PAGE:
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My Writing Space

Shamsur Rahman Faruqi

    Funny, it never occurred to me to think of  a writing space for me. I must thank the Berlin Festival [which requested information about this] for making me realize that such things exist.

    It must be due to my Indo-Muslim upbringing, and also due to the way my life is organized, that I didnít ever think in terms of having a space of my own. A desk, yes; a room or many rooms and cabinets full of books, yes; a sheaf of papers and a handful of pens, yes; later in life, a computer, yes. But ďwriting spaceĒ? Something that I call  my own? I donít think I ever had  that. Remember, I belong to the pre-computer and pre-photocopier age, in fact, even the pre-typewriter age. I never learned to type anyway. Urdu typewriters were frightfully expensive and almost non-existent when I began to write. All of us wrote by hand, and had our manuscripts laboriously copied  by a friend or a friendís friend. That is, if we could be bothered to keep a copy of our text. The great Urdu critic and literary theorist Ehtesham Husain (1912-1972) once told me that he wrote with a very hard pen or a pencil with a carbon paper and blank sheet underneath. Tedious and time-taking and often disappointing, because the carbon image was smudgy and faint.

    In Western novels, I often read of  people having a private workroom, or library, or a kind of retreat from the din and bustle of a busy household. It was called a ďdenĒ and its privacy was practically inviolate. Similarly, people grand enough to have libraries felt entitled to shut themselves up in the library and bar entrance to all but a very few. Well, for us,  such things remain in the domain of fiction. We place great value on modesty, but donít consider privacy to be a necessary concomitant of that virtue.

     I confess that occasionally, in the beginning of my writing career, feeling fed up with visitors or phone calls or  the comings and goings that are a necessary part of an Indian household, I yearned for a den, or a library of my own where I could write or read undisturbed. But a lifetime of working wherever I could has now immured me from the need to have real peace and quiet for my writing.

    I built a biggish house for myself in 1970, but didnít designate any space in it as my own. I write poetry mostly in bed, or while travelling. I commit the lines to memory, or sometimes write them down as soon as possible. But the main point is that I donít need any special space, or environment, or background stimulus for writing. For more than thirty years I  wrote all my English and Urdu prose by hand, and without regard to having a proper desk even. Now that I have a computer, and have turned the biggest room in my house into a library, I still would like to write by hand as much as possible because the computer and/or the printer keep giving trouble one way or another. Everybody says that there is a mutual, primeval hostility between me and computers. I wrote much of my novel by hand, mostly at night in my bedroom or in my younger daughterís dining space, and put the pages in the computer at some convenient time. In theory, the computer has made things easy, but I donít really feel comfortable with it.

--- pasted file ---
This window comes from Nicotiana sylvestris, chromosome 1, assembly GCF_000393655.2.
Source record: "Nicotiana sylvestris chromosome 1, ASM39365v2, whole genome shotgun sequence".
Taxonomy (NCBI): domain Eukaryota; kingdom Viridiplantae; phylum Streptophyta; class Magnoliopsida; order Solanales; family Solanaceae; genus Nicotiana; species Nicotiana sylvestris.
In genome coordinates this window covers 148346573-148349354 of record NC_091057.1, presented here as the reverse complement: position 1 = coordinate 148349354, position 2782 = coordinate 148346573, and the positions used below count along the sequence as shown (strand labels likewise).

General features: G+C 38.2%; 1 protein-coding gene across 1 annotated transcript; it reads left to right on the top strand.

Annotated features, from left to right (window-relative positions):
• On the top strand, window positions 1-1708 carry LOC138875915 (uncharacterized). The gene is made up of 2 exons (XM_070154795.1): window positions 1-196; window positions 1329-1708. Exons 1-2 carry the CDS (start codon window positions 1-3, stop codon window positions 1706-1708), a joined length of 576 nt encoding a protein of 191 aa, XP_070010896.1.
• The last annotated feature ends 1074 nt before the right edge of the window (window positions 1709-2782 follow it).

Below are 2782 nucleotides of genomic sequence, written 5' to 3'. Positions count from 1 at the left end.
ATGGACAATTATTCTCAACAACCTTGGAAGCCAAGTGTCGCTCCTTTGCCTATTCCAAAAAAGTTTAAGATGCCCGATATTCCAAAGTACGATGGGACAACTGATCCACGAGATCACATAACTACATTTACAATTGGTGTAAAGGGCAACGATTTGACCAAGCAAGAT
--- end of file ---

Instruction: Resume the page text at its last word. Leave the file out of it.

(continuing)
My library, and another room, and a few cabinets, are full of a chaos of books. But they make me feel comfortable and at home and content in a strange, almost mystical way.  I use the library  as an informal living room, meeting area, and teaching area when my grandchildren are here. They make free with my computer but I donít mind at all.

    Hereís a drawing of my library, or informal writing space, made  by Tazmeen Amna Siddiqi, my thirteen-year-old granddaughter, from memory. She lives in Delhi where her older sibling Naisan (the photographer) also lives. Naisan is the photographer and musical talent, Tazmeen is the artist and the mimic of the family. They both  read and write Urdu as their mother tongue. Tazmeen is also reading German at school. Naisan proposes to learn French at college. Their mother is a Professor of English, the father, an international lawyer.

    Tazmeen has drawn the picture as if the south wall of the library, also full of books from floor to ceiling, didnít exist (or is transparent, as she says). I composed the short text on the drawing. I like the drawing very much. I hope that you do too.

--July 2007

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